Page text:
I do not know why people do not educate themselves before either debating an argument or making a \facual\ statement when it comes to this \separation of church and state!!!\ First of all, if the MAJORITY of Americans would read the Constitution of the United States of America, they would find, as. MacDaddy previously posted, IS NOT in it nor is the phrase \separation of church and state\ any kind of law. MacDaddy is partially right in that, yes, it was Thomas Jefferson who had said this, but it was in a letter that he had wriiten explaining what was meant by the phrase, \separation of church and state.\ What he had wriiten in this explanation is entirely different than what people seem to think it means today! The Framers of the Constitution and the Declaration of Independance knew exactly what they were doing when comprising these ingenius documents. The bottom line of it all was that they did NOT want the \government\ to in any way, shape or form to dictate or interfere in how the poeple worshiped! They wanted at all costs to avoid what King George and the Church of Enland had to them! It was NOT that the \government\ prevent God from being in any part of law making or the prevention of God in schools, or prayer in schools etc. Because how could they do this when the whole reason they were where they were at, was by God’s blessing!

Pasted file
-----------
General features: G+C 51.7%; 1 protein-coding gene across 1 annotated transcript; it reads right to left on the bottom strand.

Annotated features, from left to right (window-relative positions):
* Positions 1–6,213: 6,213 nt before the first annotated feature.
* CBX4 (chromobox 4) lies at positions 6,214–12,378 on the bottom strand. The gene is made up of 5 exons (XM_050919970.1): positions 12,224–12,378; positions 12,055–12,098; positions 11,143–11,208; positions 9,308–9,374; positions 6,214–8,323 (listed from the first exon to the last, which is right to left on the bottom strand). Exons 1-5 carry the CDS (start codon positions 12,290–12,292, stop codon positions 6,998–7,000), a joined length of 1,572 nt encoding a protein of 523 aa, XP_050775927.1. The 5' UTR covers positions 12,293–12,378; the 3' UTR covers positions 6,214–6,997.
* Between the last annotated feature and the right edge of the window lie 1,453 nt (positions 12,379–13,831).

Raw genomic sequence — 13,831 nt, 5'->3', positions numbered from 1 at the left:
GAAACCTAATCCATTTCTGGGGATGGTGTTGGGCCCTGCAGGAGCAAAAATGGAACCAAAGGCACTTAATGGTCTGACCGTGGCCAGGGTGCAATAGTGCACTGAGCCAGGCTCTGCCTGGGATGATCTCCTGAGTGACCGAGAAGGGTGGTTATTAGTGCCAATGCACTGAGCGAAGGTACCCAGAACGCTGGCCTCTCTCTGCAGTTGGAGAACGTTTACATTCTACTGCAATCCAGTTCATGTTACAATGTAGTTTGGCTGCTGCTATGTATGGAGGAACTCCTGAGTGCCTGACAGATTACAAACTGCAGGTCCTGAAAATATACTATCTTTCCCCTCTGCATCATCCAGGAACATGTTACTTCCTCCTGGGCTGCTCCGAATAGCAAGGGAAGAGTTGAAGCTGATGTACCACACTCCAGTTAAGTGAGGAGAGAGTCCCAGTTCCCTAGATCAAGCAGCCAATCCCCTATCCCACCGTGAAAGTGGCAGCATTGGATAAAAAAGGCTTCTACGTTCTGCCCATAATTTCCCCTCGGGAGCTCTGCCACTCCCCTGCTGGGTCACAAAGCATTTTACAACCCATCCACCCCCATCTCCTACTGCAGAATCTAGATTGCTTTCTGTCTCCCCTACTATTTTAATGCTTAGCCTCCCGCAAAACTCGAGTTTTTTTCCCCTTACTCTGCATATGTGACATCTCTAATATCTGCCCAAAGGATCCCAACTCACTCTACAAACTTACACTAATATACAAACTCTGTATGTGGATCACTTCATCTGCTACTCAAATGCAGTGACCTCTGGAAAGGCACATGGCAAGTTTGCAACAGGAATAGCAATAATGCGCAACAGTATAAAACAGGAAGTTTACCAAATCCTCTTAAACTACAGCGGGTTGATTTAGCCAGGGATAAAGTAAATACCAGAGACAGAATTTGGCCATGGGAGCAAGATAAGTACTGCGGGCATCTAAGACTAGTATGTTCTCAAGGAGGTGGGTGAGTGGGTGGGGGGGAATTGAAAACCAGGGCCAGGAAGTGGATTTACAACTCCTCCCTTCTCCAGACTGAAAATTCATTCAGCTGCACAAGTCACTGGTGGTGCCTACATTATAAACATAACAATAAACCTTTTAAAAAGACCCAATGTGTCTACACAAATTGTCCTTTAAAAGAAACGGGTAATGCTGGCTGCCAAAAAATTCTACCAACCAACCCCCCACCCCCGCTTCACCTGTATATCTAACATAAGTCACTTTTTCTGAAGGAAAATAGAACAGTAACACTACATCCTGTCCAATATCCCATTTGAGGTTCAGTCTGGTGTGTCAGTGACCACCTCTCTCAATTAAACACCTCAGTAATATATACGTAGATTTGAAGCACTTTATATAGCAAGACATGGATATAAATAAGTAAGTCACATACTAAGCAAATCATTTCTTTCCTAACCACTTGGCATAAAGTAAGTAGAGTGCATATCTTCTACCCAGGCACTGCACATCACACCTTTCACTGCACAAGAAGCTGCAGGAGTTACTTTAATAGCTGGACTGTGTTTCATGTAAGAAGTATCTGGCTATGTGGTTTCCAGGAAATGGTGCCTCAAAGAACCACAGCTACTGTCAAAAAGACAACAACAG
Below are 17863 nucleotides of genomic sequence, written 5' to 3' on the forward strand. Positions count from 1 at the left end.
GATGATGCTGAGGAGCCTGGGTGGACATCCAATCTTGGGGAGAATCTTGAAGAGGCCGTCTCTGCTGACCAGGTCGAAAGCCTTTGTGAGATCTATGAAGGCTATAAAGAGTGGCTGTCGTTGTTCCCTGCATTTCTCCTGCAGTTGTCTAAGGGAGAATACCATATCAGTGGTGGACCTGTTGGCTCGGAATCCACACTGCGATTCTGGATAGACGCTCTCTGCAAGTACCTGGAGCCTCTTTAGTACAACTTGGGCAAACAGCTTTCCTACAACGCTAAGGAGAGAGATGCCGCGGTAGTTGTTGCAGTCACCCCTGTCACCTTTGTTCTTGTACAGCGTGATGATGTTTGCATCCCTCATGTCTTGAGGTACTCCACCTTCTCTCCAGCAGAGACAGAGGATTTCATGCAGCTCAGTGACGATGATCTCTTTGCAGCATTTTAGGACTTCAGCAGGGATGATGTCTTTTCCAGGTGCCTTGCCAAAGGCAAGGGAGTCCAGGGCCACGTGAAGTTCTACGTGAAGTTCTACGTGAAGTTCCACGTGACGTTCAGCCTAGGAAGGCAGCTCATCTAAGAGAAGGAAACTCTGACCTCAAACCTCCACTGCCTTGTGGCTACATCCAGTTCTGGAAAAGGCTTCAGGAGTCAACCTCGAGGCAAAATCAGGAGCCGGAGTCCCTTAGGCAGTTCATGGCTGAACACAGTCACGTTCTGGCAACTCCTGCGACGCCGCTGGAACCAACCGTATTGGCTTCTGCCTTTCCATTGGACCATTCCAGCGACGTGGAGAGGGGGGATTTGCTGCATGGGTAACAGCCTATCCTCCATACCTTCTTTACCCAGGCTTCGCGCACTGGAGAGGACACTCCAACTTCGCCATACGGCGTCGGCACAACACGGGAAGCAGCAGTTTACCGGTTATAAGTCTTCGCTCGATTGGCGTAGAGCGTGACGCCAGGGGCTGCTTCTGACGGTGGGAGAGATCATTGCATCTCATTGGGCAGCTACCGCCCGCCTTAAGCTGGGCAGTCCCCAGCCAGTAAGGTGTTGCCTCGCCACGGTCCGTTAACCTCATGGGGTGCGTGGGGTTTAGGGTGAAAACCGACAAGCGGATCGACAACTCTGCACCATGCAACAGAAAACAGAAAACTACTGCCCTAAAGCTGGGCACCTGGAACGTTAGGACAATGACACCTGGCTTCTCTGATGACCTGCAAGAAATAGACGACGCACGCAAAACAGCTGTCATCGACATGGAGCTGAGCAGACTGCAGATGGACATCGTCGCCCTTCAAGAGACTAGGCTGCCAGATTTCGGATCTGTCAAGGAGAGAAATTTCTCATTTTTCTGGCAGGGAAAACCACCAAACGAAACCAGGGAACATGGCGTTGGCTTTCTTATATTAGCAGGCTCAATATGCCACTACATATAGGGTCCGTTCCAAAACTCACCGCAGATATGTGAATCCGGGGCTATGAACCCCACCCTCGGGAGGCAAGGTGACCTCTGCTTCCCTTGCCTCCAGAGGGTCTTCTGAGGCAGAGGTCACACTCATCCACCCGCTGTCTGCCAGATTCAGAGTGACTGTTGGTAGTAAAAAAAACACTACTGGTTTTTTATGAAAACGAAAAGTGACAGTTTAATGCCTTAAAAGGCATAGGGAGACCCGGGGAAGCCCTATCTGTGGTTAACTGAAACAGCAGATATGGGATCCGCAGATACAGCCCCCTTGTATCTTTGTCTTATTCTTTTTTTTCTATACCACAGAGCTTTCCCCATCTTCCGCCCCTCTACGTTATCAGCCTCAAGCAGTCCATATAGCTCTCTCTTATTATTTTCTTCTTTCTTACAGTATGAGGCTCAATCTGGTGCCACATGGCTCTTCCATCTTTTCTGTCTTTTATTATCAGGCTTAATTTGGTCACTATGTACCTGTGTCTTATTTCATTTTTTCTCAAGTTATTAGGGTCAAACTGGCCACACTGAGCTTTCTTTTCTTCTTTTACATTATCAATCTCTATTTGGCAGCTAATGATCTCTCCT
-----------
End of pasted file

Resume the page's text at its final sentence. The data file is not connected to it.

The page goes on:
As a true American Indian, I love my country with all my heart, and knowing what the true history of this country is, it really angers me to see people who are ignorant of what this country was based on in the first place and take a pfalse premise and try to argue it, banking on other people’s ignorance! PEOPLE| KNOW WHAT U ARE REALLY ARGUING ABOUT before making a fool of your self! Also, to those who really do not know what IS IN The Constitution, PLEASE educate yourself so you know what you are about and know what rights we do have AND HAVE ALREADY lost some of those rights and go and VOTE YOUR CONCIENCE! Please! Before it is all gone and your left standing there wondering what happened and how it happened!

    Thank you very much for reading this…

    Clarrisa RedDye (LeDeau)
    Proud to be an American Indian ~:)

  11. MacDaddy says:

    Owain and Clarrisa -

    Excellent posts -

    Unfortunately . . . . .

    Providing facts to Chuckles or any other liberal fool on the editorial board is a total waste of time. They deal in FEELINGS only.

  12. Clarrisa RedDya (LeDeau) says:

    Thank u very much McDaddy! I appreciate the compliment! And you never know, maybe some wil either come away from this with a few more things learned for the day and pique their curiosity enough to go and find out for them selves OR as you say, which is truly sad, go off of their feelings. Geez, can you imagine if the foundong fathers did that? Ohhhhh! I shudder to even finish processing the thought! ~:)

    Clarrisa RedDye (LeDeau)

Leave a Reply

Your email address will not be published. Required fields are marked *

*

You may use these HTML tags and attributes: <a href="" title=""> <abbr title=""> <acronym title=""> <b> <blockquote cite=""> <cite> <code> <del datetime=""> <em> <i> <q cite=""> <strike> <strong>